Most of the time this hose is very tight onto the air diverter valve, so you might have to use a flat blade screwdriver to carefully pry the hose off. Another trick is to use a bit of penetrating oil to spray on the inside of that hose to provide some lubrication. You'll need to add penetrating oil to the inside of the hose for the install, no need to worry about damaging the smog pump hose using that trick.
Step 6: Remove bolts securing the air diverter valve to the bracket. There are usually two bolts that secure the air diverter valve to the bracket on the engine. Using the right sized socket (typically 10mm), remove the two bolts.
On most vehicles, the bolts are secured to the brackets themselves, but may be secured with a nut on the other side. Refer to your service manual for exact removal instructions for your vehicle.
Step 7: Remove the exhaust manifold hose. Once the air diverter valve has been loosened from the bracket, you'll be able to remove the exhaust manifold connection which is usually on the bottom of the valve.
This will be usually connected with a hose clamp, so use the same method for removing this hose as you did in Step 5 above. Once this hose has been removed, take the old air diverter valve out of the engine compartment and prepare for installing new unit.
Step 8: Install the new air diverter valve. The process for installing the new air diverter valve is exactly opposite from the removal noted above. Follow these general steps but refer to your vehicle's service manual for exact instructions.
- Place new air diverter valve inside the bracket
- Install the exhaust manifold hose onto the bottom of the valve
- Install the air diverter valve onto the bracket & tighten screws
- Install the smog pump hose
- Install the vacuum line connection on the air diverter valve
- Install engine cover and supporting components that you need to remove earlier
- Reconnect battery cables
Part 4 of 4: Testing the repair
When you've replaced the air diverter valve, the first thing you'll need to do is to reset the OBD-II error codes stored in the vehicle's ECM. If you're not able to do this, contact an ASE certified mechanic to complete this step for you. If the error codes are not cleared before you start the vehicle, it will disable the EGR system and the repair of your air diverter valve will be irrelevant.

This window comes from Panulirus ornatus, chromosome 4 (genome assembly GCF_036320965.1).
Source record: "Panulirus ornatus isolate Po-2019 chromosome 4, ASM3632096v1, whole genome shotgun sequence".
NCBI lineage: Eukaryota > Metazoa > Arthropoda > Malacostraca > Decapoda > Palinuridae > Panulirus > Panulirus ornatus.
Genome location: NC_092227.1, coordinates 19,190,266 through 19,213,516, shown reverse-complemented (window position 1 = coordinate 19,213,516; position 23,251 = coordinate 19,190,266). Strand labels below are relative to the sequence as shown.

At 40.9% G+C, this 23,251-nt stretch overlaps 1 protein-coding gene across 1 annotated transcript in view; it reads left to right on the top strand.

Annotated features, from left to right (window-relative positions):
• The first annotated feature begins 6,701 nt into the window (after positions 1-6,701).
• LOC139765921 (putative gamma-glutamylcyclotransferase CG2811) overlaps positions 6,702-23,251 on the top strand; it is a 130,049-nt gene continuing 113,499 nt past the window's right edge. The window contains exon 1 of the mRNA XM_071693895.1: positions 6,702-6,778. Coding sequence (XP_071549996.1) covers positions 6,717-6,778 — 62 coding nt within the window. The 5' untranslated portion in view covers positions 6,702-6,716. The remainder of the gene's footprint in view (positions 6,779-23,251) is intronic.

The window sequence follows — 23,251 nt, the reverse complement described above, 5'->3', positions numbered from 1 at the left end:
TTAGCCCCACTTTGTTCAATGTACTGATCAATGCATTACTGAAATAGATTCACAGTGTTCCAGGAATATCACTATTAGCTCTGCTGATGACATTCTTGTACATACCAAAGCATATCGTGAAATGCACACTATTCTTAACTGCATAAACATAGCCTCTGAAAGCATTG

Once you've cleared the error codes, testing the repair is rather simple. Follow these steps to ensure your air diverter valve replacement was done correctly.
Step 1: Start the engine with the hood open.
Step 2: Look underneath the air diverter valve and check all three lines (the vacuum, smog pump and exhaust) and make sure they are not leaking.
Step 3: Test the throttle response. Get inside the vehicle and test the throttle response by quickly pressing the gas pedal a few times on and off. Make sure the engine revs up smooth and also revs down smoothly.
Step 4: Take vehicle on a test drive. It's best to test drive your vehicle during a 10 to 15 mile test drive. Make sure you test on the highway to verify that the acceleration is good.
Step 5: Have your emissions tested. In most cases, the reason that this part is replaced is because it failed emissions inspection. Have the emission checked to verify the repair was done correctly.
As you can see, the process for replacing this component is rather easy. However, if you've read this instructional article and determined that you don't feel comfortable completing this project, contact one of our ASE certified mechanics from YourMechanic and they'll be happy to complete the air diverter valve replacement project for you.
This article originally appeared on YourMechanic.com as How to Replace an Air Diverter Valve and was authored by Tim Charlet.